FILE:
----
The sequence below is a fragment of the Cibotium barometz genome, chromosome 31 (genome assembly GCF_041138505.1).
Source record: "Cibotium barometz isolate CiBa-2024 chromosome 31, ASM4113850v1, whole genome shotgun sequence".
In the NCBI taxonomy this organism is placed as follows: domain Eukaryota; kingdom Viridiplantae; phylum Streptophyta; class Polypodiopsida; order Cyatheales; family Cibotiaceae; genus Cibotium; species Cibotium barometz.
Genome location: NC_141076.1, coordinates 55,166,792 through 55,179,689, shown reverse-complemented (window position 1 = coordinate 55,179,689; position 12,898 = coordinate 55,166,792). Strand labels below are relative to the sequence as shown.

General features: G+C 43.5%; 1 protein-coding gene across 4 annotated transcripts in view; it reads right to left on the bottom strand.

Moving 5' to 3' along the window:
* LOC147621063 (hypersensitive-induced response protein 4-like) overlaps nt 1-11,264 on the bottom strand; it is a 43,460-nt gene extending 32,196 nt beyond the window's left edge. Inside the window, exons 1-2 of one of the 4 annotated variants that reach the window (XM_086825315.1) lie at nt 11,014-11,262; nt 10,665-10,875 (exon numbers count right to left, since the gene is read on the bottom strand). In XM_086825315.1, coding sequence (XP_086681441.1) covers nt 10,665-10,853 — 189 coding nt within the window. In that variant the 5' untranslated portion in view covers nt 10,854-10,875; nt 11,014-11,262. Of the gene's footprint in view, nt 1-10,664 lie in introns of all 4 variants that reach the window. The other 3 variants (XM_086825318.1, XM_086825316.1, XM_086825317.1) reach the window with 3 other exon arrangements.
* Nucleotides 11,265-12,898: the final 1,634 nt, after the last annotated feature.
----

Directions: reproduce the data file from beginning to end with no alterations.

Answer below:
The sequence below is a fragment of the Cibotium barometz genome, chromosome 31 (genome assembly GCF_041138505.1).
Source record: "Cibotium barometz isolate CiBa-2024 chromosome 31, ASM4113850v1, whole genome shotgun sequence".
In the NCBI taxonomy this organism is placed as follows: domain Eukaryota; kingdom Viridiplantae; phylum Streptophyta; class Polypodiopsida; order Cyatheales; family Cibotiaceae; genus Cibotium; species Cibotium barometz.
Genome location: NC_141076.1, coordinates 55,166,792 through 55,179,689, shown reverse-complemented (window position 1 = coordinate 55,179,689; position 12,898 = coordinate 55,166,792). Strand labels below are relative to the sequence as shown.

General features: G+C 43.5%; 1 protein-coding gene across 4 annotated transcripts in view; it reads right to left on the bottom strand.

Moving 5' to 3' along the window:
* LOC147621063 (hypersensitive-induced response protein 4-like) overlaps nt 1-11,264 on the bottom strand; it is a 43,460-nt gene extending 32,196 nt beyond the window's left edge. Inside the window, exons 1-2 of one of the 4 annotated variants that reach the window (XM_086825315.1) lie at nt 11,014-11,262; nt 10,665-10,875 (exon numbers count right to left, since the gene is read on the bottom strand). In XM_086825315.1, coding sequence (XP_086681441.1) covers nt 10,665-10,853 — 189 coding nt within the window. In that variant the 5' untranslated portion in view covers nt 10,854-10,875; nt 11,014-11,262. Of the gene's footprint in view, nt 1-10,664 lie in introns of all 4 variants that reach the window. The other 3 variants (XM_086825318.1, XM_086825316.1, XM_086825317.1) reach the window with 3 other exon arrangements.
* Nucleotides 11,265-12,898: the final 1,634 nt, after the last annotated feature.